This can be due to their conditions while being in transport. Some of them can be put into plastic tubes (to avoid the birds from struggling so much), cardbox boxes/ crates or even cages with tons of different species lumped together in one (zoonotic diseases, hello!).

A stall in a bird market, Bali. Those poor birds.
(Credit: Serene Chng / TRAFFIC)

Compare a healthy happy bird in the wild and a really sad bird dying in a cage. It’s sad, really.

Serene Chng, National Geographic Explorer to TRP

These birds would get open wounds, their feathers ripped out, and injuries from sticking out their heads in the cages desperately trying to get out. Some of these birds will not survive the transport and these deaths would only be a waste.

Who’s Doing What?

The wildlife trade is damaging the populations of animals. There’s no doubt about that. In order to do something about this, we need to study the supply chain of this event and understand what keeps the demand going.

The trappers trap these birds, the middlemen are all about the money and the buyers drive the demand going. Usually, the trappers are locals who don’t really get much out of it. They just have access to the birds and some of the jobs have lucrative deals, which made them do it.

The middlemen handle the business and illegal poachings like giving directions, handling the transportation, finding smugglers and more. The buyers drive the demand either because of their hobby or because they just wanna be close to nature while in the city.

The authorities help by updating the laws and enforcing them (see how many seizures we get? Way to go!). Whereas we regular citizens can do a lot just by being aware.

What Can We Do About It

Awareness among the public plays a pivotal role in advocating for the silenced. By knowing about this issue, you can spread the awareness to others and maybe report to the authorities if you come across an exotic bird that’s not supposed to be there. Influencers or celebrities can play a big role too in spreading awareness. Even you yourself can share info and stories about the trade issue on your social media. This is the time to use your social media platforms responsibly!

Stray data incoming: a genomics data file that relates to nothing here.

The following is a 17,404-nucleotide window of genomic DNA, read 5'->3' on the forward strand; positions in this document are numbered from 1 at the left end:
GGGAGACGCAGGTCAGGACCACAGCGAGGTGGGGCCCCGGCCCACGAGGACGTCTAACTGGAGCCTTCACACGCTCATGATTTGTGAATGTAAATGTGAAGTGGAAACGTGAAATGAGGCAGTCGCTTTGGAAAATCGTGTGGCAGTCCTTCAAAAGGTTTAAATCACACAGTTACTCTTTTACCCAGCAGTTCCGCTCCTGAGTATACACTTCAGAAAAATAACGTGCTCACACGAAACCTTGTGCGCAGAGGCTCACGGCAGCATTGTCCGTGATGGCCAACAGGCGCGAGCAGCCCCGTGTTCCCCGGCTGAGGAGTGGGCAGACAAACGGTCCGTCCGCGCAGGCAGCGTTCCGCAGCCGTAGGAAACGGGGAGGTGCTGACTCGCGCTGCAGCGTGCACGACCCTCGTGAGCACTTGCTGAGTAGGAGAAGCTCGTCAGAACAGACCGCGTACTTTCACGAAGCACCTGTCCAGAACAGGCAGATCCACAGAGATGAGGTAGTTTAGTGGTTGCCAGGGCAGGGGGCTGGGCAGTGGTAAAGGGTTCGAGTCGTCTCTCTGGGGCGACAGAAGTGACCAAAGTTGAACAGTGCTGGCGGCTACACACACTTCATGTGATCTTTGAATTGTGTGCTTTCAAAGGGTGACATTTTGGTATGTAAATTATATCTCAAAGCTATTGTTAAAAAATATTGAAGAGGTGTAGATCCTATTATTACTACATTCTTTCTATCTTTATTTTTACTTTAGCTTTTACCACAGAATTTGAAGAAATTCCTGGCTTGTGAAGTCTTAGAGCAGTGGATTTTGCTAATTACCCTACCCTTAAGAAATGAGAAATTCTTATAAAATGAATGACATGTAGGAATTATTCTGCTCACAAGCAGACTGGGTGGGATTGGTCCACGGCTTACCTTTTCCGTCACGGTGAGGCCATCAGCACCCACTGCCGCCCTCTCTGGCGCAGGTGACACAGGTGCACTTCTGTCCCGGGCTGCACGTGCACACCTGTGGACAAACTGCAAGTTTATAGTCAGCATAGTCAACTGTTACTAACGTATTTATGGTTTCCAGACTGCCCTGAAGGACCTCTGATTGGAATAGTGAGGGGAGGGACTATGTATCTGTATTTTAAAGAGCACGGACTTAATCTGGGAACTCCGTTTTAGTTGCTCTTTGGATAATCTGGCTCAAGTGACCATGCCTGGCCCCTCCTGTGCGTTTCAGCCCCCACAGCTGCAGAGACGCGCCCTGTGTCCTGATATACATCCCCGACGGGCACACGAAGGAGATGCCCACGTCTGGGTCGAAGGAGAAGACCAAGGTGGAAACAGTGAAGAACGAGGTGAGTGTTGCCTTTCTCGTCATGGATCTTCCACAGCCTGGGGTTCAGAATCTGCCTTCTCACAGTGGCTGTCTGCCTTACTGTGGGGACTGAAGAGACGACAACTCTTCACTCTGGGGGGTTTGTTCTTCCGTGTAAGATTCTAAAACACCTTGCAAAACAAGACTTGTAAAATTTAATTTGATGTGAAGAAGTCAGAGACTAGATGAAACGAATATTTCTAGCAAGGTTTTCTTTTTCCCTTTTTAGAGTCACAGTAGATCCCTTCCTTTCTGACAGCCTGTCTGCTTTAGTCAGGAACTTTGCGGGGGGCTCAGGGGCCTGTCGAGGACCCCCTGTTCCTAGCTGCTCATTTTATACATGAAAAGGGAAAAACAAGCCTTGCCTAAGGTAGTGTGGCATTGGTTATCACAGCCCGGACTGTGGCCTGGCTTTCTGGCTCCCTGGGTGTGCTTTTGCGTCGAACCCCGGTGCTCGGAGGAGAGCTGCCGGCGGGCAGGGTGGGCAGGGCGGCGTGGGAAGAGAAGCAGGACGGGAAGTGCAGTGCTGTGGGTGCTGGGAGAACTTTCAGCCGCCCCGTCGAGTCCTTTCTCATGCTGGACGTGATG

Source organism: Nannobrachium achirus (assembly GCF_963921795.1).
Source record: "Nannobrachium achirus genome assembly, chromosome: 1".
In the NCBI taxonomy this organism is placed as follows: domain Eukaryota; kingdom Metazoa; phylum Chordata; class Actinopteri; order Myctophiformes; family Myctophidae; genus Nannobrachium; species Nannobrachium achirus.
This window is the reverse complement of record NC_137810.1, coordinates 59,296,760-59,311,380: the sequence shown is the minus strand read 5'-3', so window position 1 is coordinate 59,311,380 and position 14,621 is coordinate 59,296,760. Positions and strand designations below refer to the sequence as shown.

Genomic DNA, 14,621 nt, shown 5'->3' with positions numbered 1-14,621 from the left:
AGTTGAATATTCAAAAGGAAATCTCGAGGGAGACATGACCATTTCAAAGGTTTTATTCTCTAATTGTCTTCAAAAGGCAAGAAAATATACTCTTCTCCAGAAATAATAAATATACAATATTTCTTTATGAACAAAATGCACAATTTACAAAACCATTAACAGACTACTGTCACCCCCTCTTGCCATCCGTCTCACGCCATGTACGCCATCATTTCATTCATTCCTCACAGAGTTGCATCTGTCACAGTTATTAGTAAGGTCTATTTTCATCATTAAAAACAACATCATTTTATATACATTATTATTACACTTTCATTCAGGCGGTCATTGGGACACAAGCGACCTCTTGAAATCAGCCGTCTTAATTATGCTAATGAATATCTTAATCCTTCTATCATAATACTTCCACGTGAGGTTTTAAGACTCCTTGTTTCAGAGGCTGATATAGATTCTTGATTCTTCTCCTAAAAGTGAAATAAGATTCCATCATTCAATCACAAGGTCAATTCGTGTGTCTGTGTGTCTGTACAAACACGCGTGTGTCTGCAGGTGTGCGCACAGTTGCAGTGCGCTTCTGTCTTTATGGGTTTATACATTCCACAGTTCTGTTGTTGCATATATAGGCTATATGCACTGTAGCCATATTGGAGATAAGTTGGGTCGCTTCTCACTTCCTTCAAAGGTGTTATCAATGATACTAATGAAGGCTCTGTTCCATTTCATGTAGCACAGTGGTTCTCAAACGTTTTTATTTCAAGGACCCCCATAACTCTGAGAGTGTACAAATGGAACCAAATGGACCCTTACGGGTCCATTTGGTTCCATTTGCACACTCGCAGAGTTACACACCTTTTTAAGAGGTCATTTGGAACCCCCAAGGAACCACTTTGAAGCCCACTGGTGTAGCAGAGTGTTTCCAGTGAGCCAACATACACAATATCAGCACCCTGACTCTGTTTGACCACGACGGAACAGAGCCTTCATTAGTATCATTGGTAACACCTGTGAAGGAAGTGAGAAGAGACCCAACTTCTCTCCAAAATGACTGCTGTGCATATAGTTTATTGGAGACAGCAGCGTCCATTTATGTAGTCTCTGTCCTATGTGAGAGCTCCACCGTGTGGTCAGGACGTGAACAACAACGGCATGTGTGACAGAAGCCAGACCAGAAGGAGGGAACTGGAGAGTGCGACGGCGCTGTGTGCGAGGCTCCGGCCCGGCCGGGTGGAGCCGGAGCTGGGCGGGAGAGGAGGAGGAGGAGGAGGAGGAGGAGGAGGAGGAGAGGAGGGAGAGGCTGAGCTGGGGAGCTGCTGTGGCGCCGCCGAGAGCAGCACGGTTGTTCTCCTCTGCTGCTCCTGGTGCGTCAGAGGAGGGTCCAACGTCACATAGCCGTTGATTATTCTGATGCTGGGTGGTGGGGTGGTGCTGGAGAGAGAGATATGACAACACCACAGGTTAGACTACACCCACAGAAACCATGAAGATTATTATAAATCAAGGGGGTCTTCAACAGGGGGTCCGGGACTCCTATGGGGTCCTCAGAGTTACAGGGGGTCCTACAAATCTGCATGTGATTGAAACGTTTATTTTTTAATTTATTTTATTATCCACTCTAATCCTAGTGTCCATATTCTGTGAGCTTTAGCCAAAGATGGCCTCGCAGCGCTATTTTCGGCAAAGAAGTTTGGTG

Learning about the issue can have a bigger impact than you think.

Serene Chng, National Geographic Explorer to TRP

Did you know that there’s a competition for singing birds out there? What about the fact that you can buy these exotic birds online? Guys! Don’t do that! Whatever you guys do, for passion or hobby, make sure that you get your birds legally and sustainably (there are also legal trades and sustainable trades you know). Illegal trade, of course, violates the law while unsustainable trade in a species can cause declining in population, fast.

All The Info And Stories In The Form Of A Podcast

In conjunction with World Environment Day on 5 June, National Geographic is doing a free 12-episode podcast series sharing stories about protecting the wonders of the world. National Geographic Explorers from all around the world have come together to create the said podcast named Expedition: Earth, including our very own Serene Chng in her episode called Expedition: Caged.

Other episodes bring you on an adventure to the depths of the Mekong river, the darkest caves in SEA, the most endangered forest of the Philippines, the death customs of Indonesians and many more thrilling stories about our Asian nature and environment. All of the 12 30-minutes episodes are available on Spotify, YouTube, as well as Apple Podcasts and you can have a listen to them for free here.

READ MORE: Uncaged: Malaysian Bird Keeper Tells Us Why He Lets His Birds Fly Away